(Folders vs. Metadata by John Norris is licensed under CC BY-SA 2.0 )
By: Rajat Bhardwaj
A bill amending the Telecommunications (Interception and Access) Act of 1979 was recently introduced in the House of Representative of Australia’s Parliament. This bill marks yet another initiative by governments to ensure national security though surveillance of Internet traffic, forcing telecommunication companies to retain user data for two years. This amendment is designed to allow warrantless access by specified ‘criminal law-enforcement agencies’ – a list that the Attorney General may expand. Further, these agencies may access user data for a variety of reasons including civil investigations such as non-commercial copyright infringement. On the contrary, other organizations like the Australian Competition and Consumer Commission, the Australian Securities and Investment Commission, and movie studios would cease having warrantless access to data such as phone records.
Although these efforts to limit access to user data are commendable, they should be treated with a degree of skepticism. In Communications Minister Malcolm Turnbull’s presentation of the proposed legislation, he outlined the parameters of the amendments, including the categories of metadata retained. Mr. Turbull stated that ISPs are not required to retain substance or content of any communication, including e-mail subject lines or social media postings. The two-year data retention excludes web browsing history or personal locational data. Mr. Turnbull emphasized that the bill does not grant agencies with new powers; rather, provides the same types of information as in legitimate investigations subject to the strict limitations.
The bill reduces the number of agencies with warrantless access to data but simultaneously gives the Attorney General the power to declare additional agencies. The data retention regulation only applies to six categories of metadata:
– Subscriber/ service data; source of communication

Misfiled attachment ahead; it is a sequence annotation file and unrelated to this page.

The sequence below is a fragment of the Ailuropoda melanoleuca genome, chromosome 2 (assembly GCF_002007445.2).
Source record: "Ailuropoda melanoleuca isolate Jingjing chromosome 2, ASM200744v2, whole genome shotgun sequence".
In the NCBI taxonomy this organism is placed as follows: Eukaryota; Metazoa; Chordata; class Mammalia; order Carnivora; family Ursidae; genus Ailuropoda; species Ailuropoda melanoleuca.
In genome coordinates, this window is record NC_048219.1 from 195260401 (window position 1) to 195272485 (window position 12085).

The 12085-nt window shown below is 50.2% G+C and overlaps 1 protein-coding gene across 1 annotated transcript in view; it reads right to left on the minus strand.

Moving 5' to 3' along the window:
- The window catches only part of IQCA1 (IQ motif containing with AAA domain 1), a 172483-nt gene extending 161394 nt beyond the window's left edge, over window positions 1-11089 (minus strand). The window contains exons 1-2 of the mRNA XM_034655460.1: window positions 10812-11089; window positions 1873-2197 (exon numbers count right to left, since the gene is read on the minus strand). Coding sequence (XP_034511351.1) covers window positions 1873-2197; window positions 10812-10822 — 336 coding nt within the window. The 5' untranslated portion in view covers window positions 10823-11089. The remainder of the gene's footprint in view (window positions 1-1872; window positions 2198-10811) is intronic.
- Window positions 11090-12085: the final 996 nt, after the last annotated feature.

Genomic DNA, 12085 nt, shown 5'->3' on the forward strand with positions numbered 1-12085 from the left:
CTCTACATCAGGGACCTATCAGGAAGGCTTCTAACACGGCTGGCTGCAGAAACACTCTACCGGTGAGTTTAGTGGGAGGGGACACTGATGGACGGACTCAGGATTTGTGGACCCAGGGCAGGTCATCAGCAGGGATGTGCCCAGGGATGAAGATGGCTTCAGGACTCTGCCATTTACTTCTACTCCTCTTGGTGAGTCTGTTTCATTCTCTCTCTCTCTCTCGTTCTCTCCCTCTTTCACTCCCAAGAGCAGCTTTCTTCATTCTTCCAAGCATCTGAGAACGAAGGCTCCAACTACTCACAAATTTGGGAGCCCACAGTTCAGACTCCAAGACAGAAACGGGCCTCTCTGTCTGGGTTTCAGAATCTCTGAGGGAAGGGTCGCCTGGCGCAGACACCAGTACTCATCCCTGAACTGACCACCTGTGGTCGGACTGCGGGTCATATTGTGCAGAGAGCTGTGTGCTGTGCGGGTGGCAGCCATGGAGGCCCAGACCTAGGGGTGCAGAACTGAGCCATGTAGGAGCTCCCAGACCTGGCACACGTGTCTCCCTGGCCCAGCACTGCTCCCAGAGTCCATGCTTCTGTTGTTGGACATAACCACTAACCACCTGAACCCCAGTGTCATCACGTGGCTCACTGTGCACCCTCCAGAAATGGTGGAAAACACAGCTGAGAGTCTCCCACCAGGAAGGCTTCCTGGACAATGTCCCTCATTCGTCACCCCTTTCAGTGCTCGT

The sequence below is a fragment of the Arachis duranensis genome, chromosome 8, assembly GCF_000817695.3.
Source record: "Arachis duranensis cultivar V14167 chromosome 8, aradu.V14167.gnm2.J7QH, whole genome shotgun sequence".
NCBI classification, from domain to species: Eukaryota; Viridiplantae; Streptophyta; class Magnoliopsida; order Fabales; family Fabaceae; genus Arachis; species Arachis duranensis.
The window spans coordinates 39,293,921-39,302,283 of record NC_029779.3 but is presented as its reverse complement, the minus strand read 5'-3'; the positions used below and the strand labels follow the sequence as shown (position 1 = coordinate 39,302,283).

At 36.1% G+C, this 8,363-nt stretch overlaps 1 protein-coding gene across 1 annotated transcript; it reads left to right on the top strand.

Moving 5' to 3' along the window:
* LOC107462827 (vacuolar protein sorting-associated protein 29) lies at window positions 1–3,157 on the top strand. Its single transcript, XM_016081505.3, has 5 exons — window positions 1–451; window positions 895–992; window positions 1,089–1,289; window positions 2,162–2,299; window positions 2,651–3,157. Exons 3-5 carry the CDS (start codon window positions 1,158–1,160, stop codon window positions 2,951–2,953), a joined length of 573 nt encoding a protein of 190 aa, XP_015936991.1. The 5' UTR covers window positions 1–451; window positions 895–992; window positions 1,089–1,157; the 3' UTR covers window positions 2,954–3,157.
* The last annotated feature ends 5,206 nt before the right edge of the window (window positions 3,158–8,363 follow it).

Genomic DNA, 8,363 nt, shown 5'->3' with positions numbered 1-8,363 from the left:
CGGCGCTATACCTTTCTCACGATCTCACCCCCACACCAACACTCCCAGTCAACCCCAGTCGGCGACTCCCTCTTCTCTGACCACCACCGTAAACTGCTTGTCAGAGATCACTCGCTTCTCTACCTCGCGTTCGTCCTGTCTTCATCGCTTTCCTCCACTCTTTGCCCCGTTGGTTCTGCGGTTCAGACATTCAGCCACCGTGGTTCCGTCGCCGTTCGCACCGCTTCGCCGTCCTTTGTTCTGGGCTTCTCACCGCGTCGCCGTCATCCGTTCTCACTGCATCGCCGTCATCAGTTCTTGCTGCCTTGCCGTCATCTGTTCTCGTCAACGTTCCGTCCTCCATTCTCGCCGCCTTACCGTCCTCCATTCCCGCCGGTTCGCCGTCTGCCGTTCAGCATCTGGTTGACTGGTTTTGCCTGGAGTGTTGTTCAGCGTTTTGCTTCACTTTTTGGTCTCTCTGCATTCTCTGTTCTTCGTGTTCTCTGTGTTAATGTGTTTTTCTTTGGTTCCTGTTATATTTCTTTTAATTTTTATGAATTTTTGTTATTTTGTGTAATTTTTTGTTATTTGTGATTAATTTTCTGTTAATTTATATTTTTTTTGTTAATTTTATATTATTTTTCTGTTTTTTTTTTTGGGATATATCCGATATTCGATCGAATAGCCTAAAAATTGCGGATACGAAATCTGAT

– Destination of communication
– Date, time, and duration of communication, or of its connection to the service
– Type of communication, or type of service used in connection with a communication
– Location of equipment or a line used in connection with a communication
In practice, however, the retention of metadata can potentially reveal incredibly sensitive information, including files on the user’s computer. Although the bill explicitly excludes content, metadata may inevitably be compiled to disclose websites visited, cookies and cached data, and login details with auto-fill features, providing a complete profile of the user.
As for copyright infringement, iiNet, Australia’s second largest ISP has vowed to protect customer privacy and provide only information necessary to the data retention bill. iiNet previously fought a four year legal battle in 2012, where thirty four studios alleged that the ISP was responsible for infringement by its customers. The High Court of Australia held that the Copyright Act did not put a positive obligation on ISPs to interfere with customer’s online actions.
Mr. Turnbull said in a press conference that government agencies are not interested in going after those infringing copyright online but rather focused on national security concerns. The investigative means, however, that the bill provides law enforcement agencies is slightly frightening, even with its limitations.